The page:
Wrong interpretation of sushi! The sushi is this it!

Do you know sushi?


Sushi is raw fish no vinegared rice.Japanese love it from EDO period.

Orrinally, sushi was fish pickled for preservation.But in the EDO period,peope in EDO started using fresh fish instead of pickled fish.

They put raw fish slices or shellfish on top of small vinegard rice balls which were rolled by hand.

This is called “nigiri-zushi” typecally known as “sushi” in Japan and all over the word.

how to eat sushi

■Step 1: What to expect
Your place setting should include;
a napkin
a plate
a small block called a hashi oki onto which you will rest your chopsticks and a small shallow dish – this is for pouring soy sauce into.

■Step 2: Drinks
You may begin the meal with warm sake. This is an alcoholic wine-like drink made from fermented rice. It is then customary to move on to either green tea or beer during the meal. Green tea should be served in a small handless cup. If you are female it is good manners to hold the cup with one hand and use the other to support the bottom.

■Step 3: Chopsticks
Although it is easier to eat larger pieces of sushi with your fingers, you should also use chopsticks for some pieces, and for sashimi, the thin slices of fish with which often start the meal. You will most likely be using disposable wooden chopsticks. Wooden chopsticks often have a few loose splinters of wood which can make them uncomfortable to hold. These can be removed by rubbing the sticks together. Do not let your host see you doing this as it implies that they are cheap!

When selecting a piece of sushi from a serving dish, use the wider end of the sticks to pick the food up from the plate, not the end you put in your mouth. Never pass food to another person from your chopsticks to theirs. This mimics part of a Japanese funeral ritual and is therefore it is considered extremely rude.

When you are not using your chopsticks rest them on the hashi oki, or across your plate, but do not lean them on the edge of your plate.

■Step 4: Soy sauce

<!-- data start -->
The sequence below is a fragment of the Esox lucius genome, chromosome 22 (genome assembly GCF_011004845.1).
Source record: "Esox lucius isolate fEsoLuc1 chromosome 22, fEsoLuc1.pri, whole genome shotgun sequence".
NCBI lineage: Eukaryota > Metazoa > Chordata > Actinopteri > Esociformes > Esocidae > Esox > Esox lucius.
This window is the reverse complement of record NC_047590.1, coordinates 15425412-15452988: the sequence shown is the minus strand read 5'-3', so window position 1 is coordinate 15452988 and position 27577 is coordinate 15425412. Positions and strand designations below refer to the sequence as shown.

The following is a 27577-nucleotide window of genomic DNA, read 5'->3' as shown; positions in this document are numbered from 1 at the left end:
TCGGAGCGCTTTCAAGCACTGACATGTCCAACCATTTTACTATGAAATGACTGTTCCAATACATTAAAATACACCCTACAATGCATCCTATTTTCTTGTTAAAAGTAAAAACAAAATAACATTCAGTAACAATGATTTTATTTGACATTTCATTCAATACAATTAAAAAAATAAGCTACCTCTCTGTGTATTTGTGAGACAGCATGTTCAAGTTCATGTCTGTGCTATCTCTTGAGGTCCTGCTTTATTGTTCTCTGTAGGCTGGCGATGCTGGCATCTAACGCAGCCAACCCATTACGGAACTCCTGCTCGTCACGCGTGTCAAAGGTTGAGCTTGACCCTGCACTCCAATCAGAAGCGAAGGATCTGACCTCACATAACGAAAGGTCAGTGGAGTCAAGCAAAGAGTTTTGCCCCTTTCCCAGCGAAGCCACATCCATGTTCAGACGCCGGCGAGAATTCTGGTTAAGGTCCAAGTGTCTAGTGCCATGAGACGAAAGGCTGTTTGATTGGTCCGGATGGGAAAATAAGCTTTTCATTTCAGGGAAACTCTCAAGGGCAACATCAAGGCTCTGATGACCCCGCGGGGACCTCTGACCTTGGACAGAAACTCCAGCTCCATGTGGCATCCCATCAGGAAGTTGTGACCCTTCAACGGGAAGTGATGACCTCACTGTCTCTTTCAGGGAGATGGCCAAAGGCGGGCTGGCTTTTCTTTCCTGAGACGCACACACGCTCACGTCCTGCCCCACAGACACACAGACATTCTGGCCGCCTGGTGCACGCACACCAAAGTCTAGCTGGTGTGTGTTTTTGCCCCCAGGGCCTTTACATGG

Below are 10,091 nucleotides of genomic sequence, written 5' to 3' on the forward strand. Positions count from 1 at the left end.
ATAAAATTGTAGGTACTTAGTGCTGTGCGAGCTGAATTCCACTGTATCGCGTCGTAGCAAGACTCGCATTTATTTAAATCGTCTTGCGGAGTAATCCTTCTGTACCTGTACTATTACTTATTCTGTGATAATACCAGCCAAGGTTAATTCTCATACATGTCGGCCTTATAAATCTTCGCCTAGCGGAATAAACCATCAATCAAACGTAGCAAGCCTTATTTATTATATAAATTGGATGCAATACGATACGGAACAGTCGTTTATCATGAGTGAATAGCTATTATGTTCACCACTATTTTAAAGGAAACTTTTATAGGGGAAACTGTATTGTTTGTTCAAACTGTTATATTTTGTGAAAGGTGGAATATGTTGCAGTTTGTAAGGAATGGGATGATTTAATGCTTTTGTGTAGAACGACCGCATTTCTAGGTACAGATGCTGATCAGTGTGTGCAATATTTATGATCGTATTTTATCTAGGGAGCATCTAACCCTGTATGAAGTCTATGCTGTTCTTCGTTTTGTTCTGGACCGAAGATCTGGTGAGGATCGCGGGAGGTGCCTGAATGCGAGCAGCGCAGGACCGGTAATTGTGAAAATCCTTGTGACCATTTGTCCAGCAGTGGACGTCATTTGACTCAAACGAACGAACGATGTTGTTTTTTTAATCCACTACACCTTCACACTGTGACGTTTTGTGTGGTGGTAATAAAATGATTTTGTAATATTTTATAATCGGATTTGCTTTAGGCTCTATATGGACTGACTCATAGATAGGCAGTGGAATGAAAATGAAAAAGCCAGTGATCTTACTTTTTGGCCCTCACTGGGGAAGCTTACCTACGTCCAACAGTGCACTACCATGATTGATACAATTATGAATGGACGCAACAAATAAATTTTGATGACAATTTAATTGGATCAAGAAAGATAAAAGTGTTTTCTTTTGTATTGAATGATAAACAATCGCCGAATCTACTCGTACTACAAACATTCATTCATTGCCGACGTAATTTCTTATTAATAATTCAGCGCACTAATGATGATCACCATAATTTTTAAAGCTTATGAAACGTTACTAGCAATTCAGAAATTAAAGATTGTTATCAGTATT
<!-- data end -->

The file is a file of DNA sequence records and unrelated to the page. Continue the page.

Japanese soy sauce is perhaps the most common dipping sauce for sushi and sashimi. Pour a little of the soy sauce into your dish. Don’t tip in too much – this is considered greedy and wasteful. You can take more if you need it

■Step 5: Wasabi
This is the extremely hot green paste that accompanies most sushi dishes. Place a small amount at the edge of your soy sauce and mix a little in with your chopsticks. Again don’t get too heavy handed as it will override the subtle flavours of the sushi, and could offend the chef.

■Step 6: Eating the sushi
You should begin with Sashimi, slices of raw fish. Handle these with your chopsticks and take time to savour the flavour. Then move on to rice based sushi, which you can eat with your hands or chopsticks – whichever your prefer.

Pick the piece up and dip it fish side down in the soy sauce. Do not dunk the rice into the sauce, this will make it too soggy and difficult to eat.

Place the sushi in your mouth fish side down too as it’s the flavour of the fish, not the rice that is important here.

Ideally you should eat the sushi piece in one go, or two at a push. Try not to take a bite and return it to your plate.

■Step 7: Pickled ginger
These are the pale pinkish slices often served with sushi. The idea is to eat a slice in between sushi pieces to clean the palate. Use chopsticks for this, not your hands

■Step 8: Clear your plate
As much as possible, try not to leave any food on your plate. It is considered especially rude to leave rice.